Recipes that use self-rising flour
March 19, 2020 3:37 PM   Subscribe

I have 50 pounds of self-rising flour and I am determined to use it. What is your favorite recipe that uses self-rising flour? Please not the ‘two ingredient wonder dough’ that uses Greek yogurt.
posted by bq to Food & Drink (18 answers total) 5 users marked this as a favorite
 
A lot of recipes on BBCGoodFood.com use self raising flour.
posted by Ftsqg at 3:43 PM on March 19


Banana pudding!

That recipe, which is otherwise identical to mine, calls for making it in a saucepan, but I've always done it in a double boiler setup to avoid scorching.
posted by saladin at 3:44 PM on March 19 [1 favorite]


here's a delicious simple cake I've posted before. Depending where you are in the world you might use something other than buttermilk. The recipe is from Israel, so my grandma used leben, a kind of thin yogurt. Use whatever the local thin yogurt/ leben /kefir /buttermilk type thing is where you are.
posted by fingersandtoes at 3:55 PM on March 19


If you have ice cream, you can make two ingredient cake/bread! This is fun to experiment with when you have weird ice cream flavours.
posted by ceramicspaniel at 4:30 PM on March 19




You can sub it for all-purpose flour + baking powder + salt (maybe, check the ingredients) if you maintain the ratio.

The usual flour to baking powder ratio is one cup flour to one or one and a quarter teaspoon baking powder.

If the recipe calls for 2 cups flour and 2 tsp baking powder (e.g., muffins), you can use 2 cups self-raising flour. 1 cup flour and 2 tsp baking powder (e.g. pancakes), add 3/4 tsp of baking powder.
posted by JawnBigboote at 4:33 PM on March 19 [1 favorite]


Self-rising flour is a combination of all-purpose flour, baking powder, and salt. The blend is typically comprised of 1 cup of all-purpose flour plus 1 1/2 teaspoons baking powder and 1/4 teaspoon fine salt.
Make all the cookies, and adjust baking powder and salt up if needed. You can't adjust down, but a little bit of extra baking powder and salt should be okay. Flatbread. Pancakes, cakes, quick breads. What baked goods are your favorite?
posted by theora55 at 6:09 PM on March 19


Dumplings. This recipe calls for shredded suet, which is available in Latino supermarkets.

Mince and dumplings - it's basically shepherds pie topped with dumplings instead of mashed potatoes. Use ground beef or ground lamb.
posted by shoesietart at 6:23 PM on March 19


Beer bread is good, if you have beer to spare.
posted by doift at 6:59 PM on March 19 [1 favorite]


I don't have a recipe but you can do fine biscuits (US sense) with that
posted by GCU Sweet and Full of Grace at 7:05 PM on March 19


I live in the Old South US and self-rising is THE flour for biscuits. Don't know how a family would eat 50 lbs worth, but...
posted by tmdonahue at 8:23 PM on March 19 [1 favorite]


Almost all the cakes and scones I bake use self-raising flour. Google a cake you like + "Mary Berry recipe" and you will get results.
posted by Balthamos at 1:01 AM on March 20 [1 favorite]


About a comment above. In the US South, the best-loved self rising flour is made with a flour that is softer than all-purpose, closer to cake flour. For many recipes, you can substitute cake flour for AP flour but the textures will be different.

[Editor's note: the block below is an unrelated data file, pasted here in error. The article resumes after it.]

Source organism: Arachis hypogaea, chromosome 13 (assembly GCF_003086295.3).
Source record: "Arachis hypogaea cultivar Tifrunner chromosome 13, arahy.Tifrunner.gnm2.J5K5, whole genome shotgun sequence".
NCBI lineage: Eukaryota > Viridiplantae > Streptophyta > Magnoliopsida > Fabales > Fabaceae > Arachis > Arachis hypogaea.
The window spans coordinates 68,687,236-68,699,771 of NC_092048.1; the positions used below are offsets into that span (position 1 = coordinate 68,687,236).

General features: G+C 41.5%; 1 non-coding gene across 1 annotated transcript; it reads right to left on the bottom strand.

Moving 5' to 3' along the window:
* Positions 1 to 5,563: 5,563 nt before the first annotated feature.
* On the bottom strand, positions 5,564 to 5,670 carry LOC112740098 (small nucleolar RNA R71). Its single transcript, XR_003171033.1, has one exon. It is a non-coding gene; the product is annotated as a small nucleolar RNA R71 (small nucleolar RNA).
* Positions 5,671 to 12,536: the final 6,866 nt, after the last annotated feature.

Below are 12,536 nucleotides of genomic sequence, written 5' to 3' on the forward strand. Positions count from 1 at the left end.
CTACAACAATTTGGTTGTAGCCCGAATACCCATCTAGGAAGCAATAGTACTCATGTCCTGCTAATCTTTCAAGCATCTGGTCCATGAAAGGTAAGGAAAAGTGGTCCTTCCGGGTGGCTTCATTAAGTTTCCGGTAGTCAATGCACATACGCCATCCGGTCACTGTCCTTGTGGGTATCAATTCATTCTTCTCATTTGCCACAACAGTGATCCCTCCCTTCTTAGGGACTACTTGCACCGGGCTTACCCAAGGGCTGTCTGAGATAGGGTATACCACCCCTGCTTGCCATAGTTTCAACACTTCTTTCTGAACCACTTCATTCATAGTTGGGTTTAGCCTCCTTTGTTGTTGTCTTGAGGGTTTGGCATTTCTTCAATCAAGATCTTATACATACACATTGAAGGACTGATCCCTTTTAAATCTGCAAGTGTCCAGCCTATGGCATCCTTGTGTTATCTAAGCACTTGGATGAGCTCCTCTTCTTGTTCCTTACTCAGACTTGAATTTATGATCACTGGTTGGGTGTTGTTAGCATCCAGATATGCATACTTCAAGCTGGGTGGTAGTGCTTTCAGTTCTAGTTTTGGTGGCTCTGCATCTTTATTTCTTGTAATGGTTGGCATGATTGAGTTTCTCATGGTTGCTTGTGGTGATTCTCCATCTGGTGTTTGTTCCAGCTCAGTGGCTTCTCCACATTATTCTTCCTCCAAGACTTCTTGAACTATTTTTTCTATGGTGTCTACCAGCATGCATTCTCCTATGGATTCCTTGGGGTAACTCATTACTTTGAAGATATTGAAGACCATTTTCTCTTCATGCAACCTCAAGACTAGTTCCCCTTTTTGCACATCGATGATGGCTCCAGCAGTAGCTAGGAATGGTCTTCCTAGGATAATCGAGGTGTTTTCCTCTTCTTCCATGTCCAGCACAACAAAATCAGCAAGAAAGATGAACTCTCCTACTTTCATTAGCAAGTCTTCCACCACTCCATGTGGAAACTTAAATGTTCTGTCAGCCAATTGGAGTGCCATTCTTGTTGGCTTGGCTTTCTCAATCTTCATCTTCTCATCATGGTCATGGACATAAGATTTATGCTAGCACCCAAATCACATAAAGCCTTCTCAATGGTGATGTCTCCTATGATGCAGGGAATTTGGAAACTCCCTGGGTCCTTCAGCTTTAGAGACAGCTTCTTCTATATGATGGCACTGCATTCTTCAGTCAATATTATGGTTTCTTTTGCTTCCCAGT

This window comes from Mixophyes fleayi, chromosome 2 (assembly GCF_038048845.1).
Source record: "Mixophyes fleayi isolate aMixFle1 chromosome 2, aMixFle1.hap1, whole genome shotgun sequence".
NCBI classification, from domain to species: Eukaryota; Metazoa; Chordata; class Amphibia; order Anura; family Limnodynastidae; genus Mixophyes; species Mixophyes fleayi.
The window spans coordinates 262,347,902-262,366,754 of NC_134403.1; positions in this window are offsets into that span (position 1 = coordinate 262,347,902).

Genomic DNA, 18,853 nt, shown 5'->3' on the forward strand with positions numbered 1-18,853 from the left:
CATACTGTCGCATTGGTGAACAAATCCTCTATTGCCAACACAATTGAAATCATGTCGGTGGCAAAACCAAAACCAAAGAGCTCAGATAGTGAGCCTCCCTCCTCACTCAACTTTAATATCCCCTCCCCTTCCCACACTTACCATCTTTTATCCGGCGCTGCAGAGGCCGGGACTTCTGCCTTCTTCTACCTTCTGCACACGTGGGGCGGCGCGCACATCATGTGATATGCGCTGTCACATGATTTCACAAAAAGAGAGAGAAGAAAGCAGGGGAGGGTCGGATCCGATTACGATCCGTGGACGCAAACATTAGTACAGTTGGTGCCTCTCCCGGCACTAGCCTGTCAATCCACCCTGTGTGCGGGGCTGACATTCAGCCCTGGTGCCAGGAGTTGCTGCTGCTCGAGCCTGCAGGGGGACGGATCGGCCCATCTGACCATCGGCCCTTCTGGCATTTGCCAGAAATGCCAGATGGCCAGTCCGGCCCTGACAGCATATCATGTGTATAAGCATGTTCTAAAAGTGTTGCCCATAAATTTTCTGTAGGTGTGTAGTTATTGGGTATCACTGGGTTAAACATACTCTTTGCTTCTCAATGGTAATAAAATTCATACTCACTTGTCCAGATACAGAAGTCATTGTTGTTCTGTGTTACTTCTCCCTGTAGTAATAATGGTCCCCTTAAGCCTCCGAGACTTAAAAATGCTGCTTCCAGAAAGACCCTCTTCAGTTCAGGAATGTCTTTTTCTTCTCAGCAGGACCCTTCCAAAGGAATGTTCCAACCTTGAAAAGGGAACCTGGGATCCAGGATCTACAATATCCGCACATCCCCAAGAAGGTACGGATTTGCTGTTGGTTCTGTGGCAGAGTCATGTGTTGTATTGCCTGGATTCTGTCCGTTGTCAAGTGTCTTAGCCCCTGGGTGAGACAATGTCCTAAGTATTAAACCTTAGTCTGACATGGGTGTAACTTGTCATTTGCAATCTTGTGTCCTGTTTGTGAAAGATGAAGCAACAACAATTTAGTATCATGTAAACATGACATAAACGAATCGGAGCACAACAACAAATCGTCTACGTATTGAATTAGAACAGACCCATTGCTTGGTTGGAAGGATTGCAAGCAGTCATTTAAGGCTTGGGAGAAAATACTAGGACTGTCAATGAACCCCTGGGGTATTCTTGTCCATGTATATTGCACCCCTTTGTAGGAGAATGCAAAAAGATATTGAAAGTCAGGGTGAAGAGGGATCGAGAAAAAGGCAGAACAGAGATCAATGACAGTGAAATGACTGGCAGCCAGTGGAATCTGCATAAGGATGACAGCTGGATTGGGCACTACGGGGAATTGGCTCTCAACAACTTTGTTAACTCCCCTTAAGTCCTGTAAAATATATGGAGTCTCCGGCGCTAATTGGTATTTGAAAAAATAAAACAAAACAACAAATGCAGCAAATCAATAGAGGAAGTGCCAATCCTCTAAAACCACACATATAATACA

posted by tmdonahue at 5:57 AM on March 20


pancakes/waffles
posted by ArgentCorvid at 9:08 AM on March 20


Thanks for all the suggestions! This has been extra challenging because I generally don't care for the texture of quick breads and I don't want to cook (and then eat) a lot of sweets. Also, I don't really like biscuits. I am basically the worst possible person to be going through a lot of self-rising flour.

I tried the beer bread and it turned out OK.

I found this recipe for crackers that is easy and well-received by the picky children.

And then I decided to just try baking regular old bread since I have a jar of yeast on hand. So far the 5-minute Artisan Bread recipe, my old standby, is producing perfectly normal loaves of bread, even with self-rising flour (and I subbed out 1 cup for whole wheat in last batches). The only difference is that the dough is extra wet, so I'm going to adjust for more flour in future.

What with eating every meal at home we are steadily nibbling down the stash and I'm very glad to have it.
posted by bq at 1:24 PM on April 2


So this is super late, but I've been watching this thread because I have the same "problem". I made pasta with it- ramen-style noodles with just water and a tiny bit of sesame oil in the dough. They were fine- a little soft, but I've read that self-rising flour has less protein, so I would assume less chew (the pasta dough was much easier to work than usual). Next time I'll try an egg pasta, or maybe add a little wheat gluten to it. But there wasn't any weird baking soda/powder taste to the cooked noodles, so I consider it a win.
posted by dogmom at 11:08 AM on April 19 [1 favorite]


Update: I've used up about half of the self-rising flour and all of the yeast, so now I'm going to be experimenting with sourdough starter for the first time ever.
posted by bq at 7:47 PM on May 1 [1 favorite]


I’m happy to announce that the self rising flour has been all consumed.
posted by bq at 10:19 AM on July 17 [1 favorite]


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